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From Louisa Catherine Johnson Adams to John Adams, 3 July 1823

Washington 3d July 1823

My Dear John

I am, as well as your father, much delighted at the account you give of your Grandfathers health, and heartily pray that he may long enjoy the pleasure his little Carriage at present affords him—Charles writes me that he is quite sick, and that he would probably visit Quincy in consequence of it. I wish he may, as he does not understand managing himself, and should be under the care of those who know something about him—

Joseph teazed me so much about the Horses, that I have been obliged to exchange them at a great loss, having got a pair which are said to be excellent, but not at all handsome, which cost us three hundred dollars with our horses to boot—It was my wish to have kept ours until we left this for Boston and to have purchased a pair there and returned with or sent them on—You will therefore do nothing further in the business as I cannot afford to keep four—

I have read Durward and think it is written with great spirit—Louis the eleventh was so notoriously cruel and wicked, it was impossible to describe him in any other light than the one in which he has represented him, and however fastidious public taste may be, great historical characters must be drawn from real life, and exhibited according to their acts and deeds—They serve as great examples to those generations who have succeeded them; and have the good effect, of inspiring horror and disgust in more enlightened people; and teach them to beware of Tyrants who are clothed in a little brief authority, and do evil that good may come of it—This great Machiavelian doctrine, must soon be exploded, notwithstanding all the efforts of the holy alliance to subjugate the human understanding by force of arms; the light of day has gleamed its brilliant ray, and that ray will brighten the atmosphere of human existence hereafter—If Walter Scott is the author of these works, he does more mischief to crowned heads than the most furious Jacobins, in thus displaying them to the world; for their bad qualities and their power, prove a dreadful state of things—Some of his Scenes are powerful—for instance the defiance of Crevecoeur! The meeting of the <Kings> King and Duke in the Assembly after the imprisonment; The death of the Bishop; and the last battle—all these are written in a masterly manner—He has preserved one of his great characteristics that of strongly contrasting his characters; which like the lights and shades of a fine picture makes each show out more boldly, and gives animation to the whole—His fool or jester is as usual one of Shakespeares; but there is too much of Trois Eschelle, and Petit Andrée, whose characters are such as to sicken the Soul—We might almost question the good taste of an Author, who so constantly selects the basest materials which human nature can furnish for his subjects, but it is one of the strongest of our propensities ever to dwell upon the miseries instead of the blessings we enjoy, and it can only be accounted for by the scope it gives to the imagination of mere worldly men—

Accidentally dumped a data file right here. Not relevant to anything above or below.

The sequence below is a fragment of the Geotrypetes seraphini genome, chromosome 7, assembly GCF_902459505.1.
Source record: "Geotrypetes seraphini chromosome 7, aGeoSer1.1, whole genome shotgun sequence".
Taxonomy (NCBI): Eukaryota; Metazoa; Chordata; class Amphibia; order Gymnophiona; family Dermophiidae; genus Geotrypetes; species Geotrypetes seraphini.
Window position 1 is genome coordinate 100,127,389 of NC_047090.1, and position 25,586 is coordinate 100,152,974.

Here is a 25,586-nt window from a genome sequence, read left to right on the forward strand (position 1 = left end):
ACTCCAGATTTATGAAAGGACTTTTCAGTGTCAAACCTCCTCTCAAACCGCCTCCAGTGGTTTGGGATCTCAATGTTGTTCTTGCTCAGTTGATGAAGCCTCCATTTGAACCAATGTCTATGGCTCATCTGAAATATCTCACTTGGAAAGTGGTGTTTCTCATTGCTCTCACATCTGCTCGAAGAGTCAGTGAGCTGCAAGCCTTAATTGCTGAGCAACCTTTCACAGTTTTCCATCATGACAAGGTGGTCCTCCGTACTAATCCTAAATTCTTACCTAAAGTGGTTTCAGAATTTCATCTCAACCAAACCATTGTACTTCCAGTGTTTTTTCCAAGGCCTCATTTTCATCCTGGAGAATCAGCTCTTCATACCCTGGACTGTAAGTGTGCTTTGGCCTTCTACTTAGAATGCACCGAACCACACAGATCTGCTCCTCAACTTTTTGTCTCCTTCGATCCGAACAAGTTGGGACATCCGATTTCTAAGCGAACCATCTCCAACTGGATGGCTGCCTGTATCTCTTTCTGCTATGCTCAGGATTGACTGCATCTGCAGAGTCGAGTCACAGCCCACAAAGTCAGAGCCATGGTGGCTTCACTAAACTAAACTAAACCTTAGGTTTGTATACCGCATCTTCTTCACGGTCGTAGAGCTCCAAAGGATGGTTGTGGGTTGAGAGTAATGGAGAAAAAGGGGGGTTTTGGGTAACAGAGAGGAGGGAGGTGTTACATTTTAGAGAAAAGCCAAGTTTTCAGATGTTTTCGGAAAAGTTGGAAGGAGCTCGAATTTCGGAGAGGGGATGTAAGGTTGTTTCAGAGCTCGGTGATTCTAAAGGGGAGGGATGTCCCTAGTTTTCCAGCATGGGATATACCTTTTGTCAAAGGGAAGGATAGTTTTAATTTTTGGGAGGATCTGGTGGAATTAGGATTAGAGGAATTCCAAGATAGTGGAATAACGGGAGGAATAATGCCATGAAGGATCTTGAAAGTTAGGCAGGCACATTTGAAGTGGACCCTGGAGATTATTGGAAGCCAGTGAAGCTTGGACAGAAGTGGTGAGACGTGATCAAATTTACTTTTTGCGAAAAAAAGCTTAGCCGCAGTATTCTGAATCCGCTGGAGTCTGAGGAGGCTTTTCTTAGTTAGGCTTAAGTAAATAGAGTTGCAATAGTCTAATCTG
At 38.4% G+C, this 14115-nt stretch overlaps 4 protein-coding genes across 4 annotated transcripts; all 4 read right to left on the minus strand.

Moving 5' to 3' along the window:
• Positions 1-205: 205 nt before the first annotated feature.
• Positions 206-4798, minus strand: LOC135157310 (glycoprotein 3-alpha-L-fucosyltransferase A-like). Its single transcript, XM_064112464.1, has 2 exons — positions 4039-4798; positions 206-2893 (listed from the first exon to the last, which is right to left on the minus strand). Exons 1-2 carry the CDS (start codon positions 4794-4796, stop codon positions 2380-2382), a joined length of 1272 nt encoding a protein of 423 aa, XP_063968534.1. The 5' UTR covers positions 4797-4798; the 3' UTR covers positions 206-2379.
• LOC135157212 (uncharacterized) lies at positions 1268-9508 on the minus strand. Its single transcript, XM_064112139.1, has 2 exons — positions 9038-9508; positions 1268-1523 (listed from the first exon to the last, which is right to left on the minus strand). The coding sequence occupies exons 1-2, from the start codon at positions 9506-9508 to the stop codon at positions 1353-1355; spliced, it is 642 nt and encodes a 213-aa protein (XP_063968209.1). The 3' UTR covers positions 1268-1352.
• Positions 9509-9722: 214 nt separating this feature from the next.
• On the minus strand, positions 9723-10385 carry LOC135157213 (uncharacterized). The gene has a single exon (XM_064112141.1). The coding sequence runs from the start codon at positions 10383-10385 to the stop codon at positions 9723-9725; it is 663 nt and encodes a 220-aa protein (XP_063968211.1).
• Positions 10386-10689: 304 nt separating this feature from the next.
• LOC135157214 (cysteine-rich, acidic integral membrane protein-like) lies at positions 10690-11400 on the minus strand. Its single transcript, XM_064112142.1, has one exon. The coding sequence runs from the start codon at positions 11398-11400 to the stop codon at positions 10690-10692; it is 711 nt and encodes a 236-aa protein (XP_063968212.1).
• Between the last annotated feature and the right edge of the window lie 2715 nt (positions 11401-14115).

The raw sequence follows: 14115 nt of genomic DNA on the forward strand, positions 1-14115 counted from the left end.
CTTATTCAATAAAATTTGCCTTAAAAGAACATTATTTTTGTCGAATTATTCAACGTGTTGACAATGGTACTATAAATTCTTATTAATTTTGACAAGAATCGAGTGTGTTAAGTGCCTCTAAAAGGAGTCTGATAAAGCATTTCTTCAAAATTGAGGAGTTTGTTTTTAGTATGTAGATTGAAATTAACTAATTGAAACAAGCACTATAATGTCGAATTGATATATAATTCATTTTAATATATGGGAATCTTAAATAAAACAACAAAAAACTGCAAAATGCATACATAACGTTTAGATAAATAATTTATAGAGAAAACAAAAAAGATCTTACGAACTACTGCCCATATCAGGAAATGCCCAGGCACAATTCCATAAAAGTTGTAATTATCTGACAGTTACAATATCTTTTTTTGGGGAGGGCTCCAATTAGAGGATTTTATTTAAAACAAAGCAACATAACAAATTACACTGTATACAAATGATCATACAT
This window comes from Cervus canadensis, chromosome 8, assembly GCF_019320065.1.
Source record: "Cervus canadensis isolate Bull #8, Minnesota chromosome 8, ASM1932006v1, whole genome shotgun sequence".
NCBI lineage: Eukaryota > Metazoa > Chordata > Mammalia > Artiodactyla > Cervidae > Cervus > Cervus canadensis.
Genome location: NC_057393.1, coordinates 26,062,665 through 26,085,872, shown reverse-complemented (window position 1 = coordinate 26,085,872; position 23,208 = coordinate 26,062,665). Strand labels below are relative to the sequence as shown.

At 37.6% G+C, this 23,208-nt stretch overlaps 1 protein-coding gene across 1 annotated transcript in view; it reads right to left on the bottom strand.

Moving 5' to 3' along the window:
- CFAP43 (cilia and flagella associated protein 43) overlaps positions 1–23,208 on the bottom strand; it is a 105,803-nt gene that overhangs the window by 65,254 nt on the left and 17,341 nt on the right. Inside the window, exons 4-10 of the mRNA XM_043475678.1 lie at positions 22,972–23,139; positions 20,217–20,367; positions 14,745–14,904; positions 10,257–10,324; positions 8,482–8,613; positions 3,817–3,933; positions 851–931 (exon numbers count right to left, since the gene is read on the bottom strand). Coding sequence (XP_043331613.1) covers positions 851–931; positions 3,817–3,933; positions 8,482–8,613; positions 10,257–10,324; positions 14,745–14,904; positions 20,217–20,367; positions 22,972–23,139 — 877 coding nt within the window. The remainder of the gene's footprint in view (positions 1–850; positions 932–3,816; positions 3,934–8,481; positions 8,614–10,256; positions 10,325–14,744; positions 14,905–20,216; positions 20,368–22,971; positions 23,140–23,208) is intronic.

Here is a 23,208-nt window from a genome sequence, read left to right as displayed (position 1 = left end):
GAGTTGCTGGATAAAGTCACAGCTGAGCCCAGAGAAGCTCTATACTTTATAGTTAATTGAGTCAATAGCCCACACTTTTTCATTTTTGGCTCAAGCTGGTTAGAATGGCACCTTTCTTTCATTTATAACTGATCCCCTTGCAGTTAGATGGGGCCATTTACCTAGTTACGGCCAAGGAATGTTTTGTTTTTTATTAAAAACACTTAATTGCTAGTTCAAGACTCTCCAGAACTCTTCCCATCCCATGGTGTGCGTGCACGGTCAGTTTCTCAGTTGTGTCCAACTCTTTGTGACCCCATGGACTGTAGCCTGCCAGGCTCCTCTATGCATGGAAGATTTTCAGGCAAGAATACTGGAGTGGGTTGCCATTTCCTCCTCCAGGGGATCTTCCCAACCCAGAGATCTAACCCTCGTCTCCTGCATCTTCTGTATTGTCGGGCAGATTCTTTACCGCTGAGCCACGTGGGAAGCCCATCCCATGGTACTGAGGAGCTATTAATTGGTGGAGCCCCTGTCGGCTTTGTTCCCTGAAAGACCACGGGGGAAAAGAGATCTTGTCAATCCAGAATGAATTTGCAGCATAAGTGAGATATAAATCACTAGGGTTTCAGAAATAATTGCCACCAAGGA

I meant to write a few words and have written a sheet. God Bless you—love to all affectionate duty to your Grandfather from your Mother


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